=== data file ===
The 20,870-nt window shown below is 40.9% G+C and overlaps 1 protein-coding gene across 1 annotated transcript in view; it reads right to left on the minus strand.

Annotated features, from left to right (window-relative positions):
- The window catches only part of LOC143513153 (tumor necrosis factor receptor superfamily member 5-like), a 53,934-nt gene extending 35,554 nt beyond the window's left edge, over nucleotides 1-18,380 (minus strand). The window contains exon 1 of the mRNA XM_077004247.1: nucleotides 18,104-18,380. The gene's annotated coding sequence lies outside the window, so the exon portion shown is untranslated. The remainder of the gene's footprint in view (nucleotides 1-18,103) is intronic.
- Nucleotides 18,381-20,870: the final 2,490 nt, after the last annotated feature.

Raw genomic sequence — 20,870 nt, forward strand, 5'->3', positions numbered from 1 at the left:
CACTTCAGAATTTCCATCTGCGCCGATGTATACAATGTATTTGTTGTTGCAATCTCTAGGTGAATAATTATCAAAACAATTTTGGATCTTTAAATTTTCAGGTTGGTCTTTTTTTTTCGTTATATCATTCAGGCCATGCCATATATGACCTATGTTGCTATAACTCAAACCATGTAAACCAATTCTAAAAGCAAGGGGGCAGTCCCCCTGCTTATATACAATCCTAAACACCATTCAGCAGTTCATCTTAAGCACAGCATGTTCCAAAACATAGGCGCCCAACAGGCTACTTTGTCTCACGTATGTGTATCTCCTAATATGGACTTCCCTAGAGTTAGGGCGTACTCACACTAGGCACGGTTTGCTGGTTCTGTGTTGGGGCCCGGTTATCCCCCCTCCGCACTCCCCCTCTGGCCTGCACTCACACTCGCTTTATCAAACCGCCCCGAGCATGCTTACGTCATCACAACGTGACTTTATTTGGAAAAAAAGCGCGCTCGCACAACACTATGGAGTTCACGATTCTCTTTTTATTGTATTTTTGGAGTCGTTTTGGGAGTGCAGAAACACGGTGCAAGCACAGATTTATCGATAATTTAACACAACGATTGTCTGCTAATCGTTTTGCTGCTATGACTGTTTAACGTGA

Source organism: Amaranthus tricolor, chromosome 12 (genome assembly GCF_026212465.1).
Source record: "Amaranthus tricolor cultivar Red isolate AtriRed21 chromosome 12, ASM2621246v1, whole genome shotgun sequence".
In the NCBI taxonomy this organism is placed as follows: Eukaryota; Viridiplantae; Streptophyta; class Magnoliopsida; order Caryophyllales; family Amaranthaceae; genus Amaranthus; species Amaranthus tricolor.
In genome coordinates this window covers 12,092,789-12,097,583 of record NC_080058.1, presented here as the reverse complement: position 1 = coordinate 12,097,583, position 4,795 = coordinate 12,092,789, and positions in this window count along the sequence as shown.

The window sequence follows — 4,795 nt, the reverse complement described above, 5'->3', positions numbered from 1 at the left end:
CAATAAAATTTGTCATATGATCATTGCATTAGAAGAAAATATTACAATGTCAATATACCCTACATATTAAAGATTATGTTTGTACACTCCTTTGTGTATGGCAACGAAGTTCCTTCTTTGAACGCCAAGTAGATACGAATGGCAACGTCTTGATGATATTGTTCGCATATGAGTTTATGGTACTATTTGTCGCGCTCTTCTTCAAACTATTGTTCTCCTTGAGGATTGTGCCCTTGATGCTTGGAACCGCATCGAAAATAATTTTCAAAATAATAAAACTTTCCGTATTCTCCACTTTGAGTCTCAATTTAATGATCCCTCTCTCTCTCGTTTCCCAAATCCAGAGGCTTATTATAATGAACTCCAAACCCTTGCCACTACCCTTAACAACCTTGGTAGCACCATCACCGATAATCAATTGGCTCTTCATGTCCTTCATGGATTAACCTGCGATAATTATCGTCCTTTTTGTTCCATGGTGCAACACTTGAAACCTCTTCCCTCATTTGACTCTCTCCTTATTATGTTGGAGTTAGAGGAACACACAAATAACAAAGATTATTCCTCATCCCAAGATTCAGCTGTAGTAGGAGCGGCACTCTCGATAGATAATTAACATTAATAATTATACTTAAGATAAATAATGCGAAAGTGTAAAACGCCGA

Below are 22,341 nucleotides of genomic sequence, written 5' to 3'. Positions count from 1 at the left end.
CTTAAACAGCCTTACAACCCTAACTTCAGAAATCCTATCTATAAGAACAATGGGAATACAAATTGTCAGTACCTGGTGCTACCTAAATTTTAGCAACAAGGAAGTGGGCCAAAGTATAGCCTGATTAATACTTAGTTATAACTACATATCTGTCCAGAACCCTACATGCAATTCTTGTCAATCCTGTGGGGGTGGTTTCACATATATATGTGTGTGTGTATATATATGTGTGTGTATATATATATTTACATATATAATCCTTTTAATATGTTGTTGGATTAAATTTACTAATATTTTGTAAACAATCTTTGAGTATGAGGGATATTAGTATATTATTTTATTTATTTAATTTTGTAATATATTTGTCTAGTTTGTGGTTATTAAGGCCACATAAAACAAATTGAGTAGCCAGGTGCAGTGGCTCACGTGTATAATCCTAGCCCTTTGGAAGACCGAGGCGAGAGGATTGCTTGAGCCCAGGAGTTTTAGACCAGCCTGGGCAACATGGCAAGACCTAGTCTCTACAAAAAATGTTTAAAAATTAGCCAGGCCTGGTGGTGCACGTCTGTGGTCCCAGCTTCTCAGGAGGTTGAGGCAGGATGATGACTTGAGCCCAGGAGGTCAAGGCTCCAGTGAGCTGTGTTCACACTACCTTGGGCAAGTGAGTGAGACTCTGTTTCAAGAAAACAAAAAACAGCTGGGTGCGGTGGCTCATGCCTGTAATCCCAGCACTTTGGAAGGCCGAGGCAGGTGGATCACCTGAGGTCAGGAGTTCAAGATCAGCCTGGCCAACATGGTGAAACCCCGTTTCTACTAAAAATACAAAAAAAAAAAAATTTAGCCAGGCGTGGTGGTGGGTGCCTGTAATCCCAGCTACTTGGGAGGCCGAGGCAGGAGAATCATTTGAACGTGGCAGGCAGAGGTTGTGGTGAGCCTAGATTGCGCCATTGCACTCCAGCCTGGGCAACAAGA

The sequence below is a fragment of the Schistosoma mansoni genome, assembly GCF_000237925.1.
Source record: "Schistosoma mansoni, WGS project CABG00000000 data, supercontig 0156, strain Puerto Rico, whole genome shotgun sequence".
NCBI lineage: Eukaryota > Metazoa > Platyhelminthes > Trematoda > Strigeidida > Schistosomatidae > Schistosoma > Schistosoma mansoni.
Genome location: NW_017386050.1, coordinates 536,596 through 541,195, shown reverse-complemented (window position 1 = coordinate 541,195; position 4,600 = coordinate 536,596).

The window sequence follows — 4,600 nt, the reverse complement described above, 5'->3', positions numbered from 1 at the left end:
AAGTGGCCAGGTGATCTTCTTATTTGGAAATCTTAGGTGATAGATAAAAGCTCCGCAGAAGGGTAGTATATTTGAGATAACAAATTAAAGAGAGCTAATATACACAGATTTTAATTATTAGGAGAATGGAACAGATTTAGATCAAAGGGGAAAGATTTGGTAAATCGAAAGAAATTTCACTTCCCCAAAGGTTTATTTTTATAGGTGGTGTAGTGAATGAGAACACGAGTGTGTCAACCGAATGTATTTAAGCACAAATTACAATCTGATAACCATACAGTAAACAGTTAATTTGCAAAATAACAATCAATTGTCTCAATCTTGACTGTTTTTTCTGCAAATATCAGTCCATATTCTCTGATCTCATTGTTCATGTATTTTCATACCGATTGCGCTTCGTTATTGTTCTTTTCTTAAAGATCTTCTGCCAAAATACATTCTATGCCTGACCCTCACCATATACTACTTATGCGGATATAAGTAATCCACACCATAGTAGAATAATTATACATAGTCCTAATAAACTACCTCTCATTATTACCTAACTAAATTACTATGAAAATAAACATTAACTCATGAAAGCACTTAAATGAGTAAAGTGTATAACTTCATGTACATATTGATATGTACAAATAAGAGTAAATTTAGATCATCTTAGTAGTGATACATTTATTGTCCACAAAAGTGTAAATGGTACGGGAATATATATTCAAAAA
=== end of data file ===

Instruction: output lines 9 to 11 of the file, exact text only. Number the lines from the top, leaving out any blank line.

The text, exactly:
In the NCBI taxonomy this organism is placed as follows: Eukaryota; Viridiplantae; Streptophyta; class Magnoliopsida; order Caryophyllales; family Amaranthaceae; genus Amaranthus; species Amaranthus tricolor.
In genome coordinates this window covers 12,092,789-12,097,583 of record NC_080058.1, presented here as the reverse complement: position 1 = coordinate 12,097,583, position 4,795 = coordinate 12,092,789, and positions in this window count along the sequence as shown.

The window sequence follows — 4,795 nt, the reverse complement described above, 5'->3', positions numbered from 1 at the left end: